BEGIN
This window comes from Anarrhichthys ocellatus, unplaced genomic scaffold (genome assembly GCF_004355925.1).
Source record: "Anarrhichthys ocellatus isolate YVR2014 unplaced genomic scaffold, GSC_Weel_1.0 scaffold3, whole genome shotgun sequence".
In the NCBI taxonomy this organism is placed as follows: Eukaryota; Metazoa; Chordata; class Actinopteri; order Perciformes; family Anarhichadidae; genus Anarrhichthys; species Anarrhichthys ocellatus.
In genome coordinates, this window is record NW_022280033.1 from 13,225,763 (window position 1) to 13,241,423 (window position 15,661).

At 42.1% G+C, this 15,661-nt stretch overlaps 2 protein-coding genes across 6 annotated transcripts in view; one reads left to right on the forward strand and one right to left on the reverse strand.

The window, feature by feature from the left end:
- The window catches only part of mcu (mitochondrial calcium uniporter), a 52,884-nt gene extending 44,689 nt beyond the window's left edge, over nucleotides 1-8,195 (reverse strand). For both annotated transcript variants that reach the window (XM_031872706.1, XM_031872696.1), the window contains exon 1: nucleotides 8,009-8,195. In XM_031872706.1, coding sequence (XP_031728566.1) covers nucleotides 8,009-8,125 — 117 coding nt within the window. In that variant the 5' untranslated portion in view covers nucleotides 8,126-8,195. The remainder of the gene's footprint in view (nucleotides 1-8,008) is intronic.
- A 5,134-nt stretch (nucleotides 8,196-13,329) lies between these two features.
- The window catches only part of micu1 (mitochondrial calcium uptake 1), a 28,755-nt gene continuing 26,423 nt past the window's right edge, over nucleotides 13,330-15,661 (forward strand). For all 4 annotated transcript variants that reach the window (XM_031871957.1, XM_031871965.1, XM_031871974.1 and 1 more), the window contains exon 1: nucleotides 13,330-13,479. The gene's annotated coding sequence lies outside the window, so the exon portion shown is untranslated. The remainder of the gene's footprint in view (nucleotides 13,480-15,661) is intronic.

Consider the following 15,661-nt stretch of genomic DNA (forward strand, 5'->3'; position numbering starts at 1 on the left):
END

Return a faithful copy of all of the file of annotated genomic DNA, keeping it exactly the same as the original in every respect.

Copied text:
This window comes from Anarrhichthys ocellatus, unplaced genomic scaffold (genome assembly GCF_004355925.1).
Source record: "Anarrhichthys ocellatus isolate YVR2014 unplaced genomic scaffold, GSC_Weel_1.0 scaffold3, whole genome shotgun sequence".
In the NCBI taxonomy this organism is placed as follows: Eukaryota; Metazoa; Chordata; class Actinopteri; order Perciformes; family Anarhichadidae; genus Anarrhichthys; species Anarrhichthys ocellatus.
In genome coordinates, this window is record NW_022280033.1 from 13,225,763 (window position 1) to 13,241,423 (window position 15,661).

At 42.1% G+C, this 15,661-nt stretch overlaps 2 protein-coding genes across 6 annotated transcripts in view; one reads left to right on the forward strand and one right to left on the reverse strand.

The window, feature by feature from the left end:
- The window catches only part of mcu (mitochondrial calcium uniporter), a 52,884-nt gene extending 44,689 nt beyond the window's left edge, over nucleotides 1-8,195 (reverse strand). For both annotated transcript variants that reach the window (XM_031872706.1, XM_031872696.1), the window contains exon 1: nucleotides 8,009-8,195. In XM_031872706.1, coding sequence (XP_031728566.1) covers nucleotides 8,009-8,125 — 117 coding nt within the window. In that variant the 5' untranslated portion in view covers nucleotides 8,126-8,195. The remainder of the gene's footprint in view (nucleotides 1-8,008) is intronic.
- A 5,134-nt stretch (nucleotides 8,196-13,329) lies between these two features.
- The window catches only part of micu1 (mitochondrial calcium uptake 1), a 28,755-nt gene continuing 26,423 nt past the window's right edge, over nucleotides 13,330-15,661 (forward strand). For all 4 annotated transcript variants that reach the window (XM_031871957.1, XM_031871965.1, XM_031871974.1 and 1 more), the window contains exon 1: nucleotides 13,330-13,479. The gene's annotated coding sequence lies outside the window, so the exon portion shown is untranslated. The remainder of the gene's footprint in view (nucleotides 13,480-15,661) is intronic.

Consider the following 15,661-nt stretch of genomic DNA (forward strand, 5'->3'; position numbering starts at 1 on the left):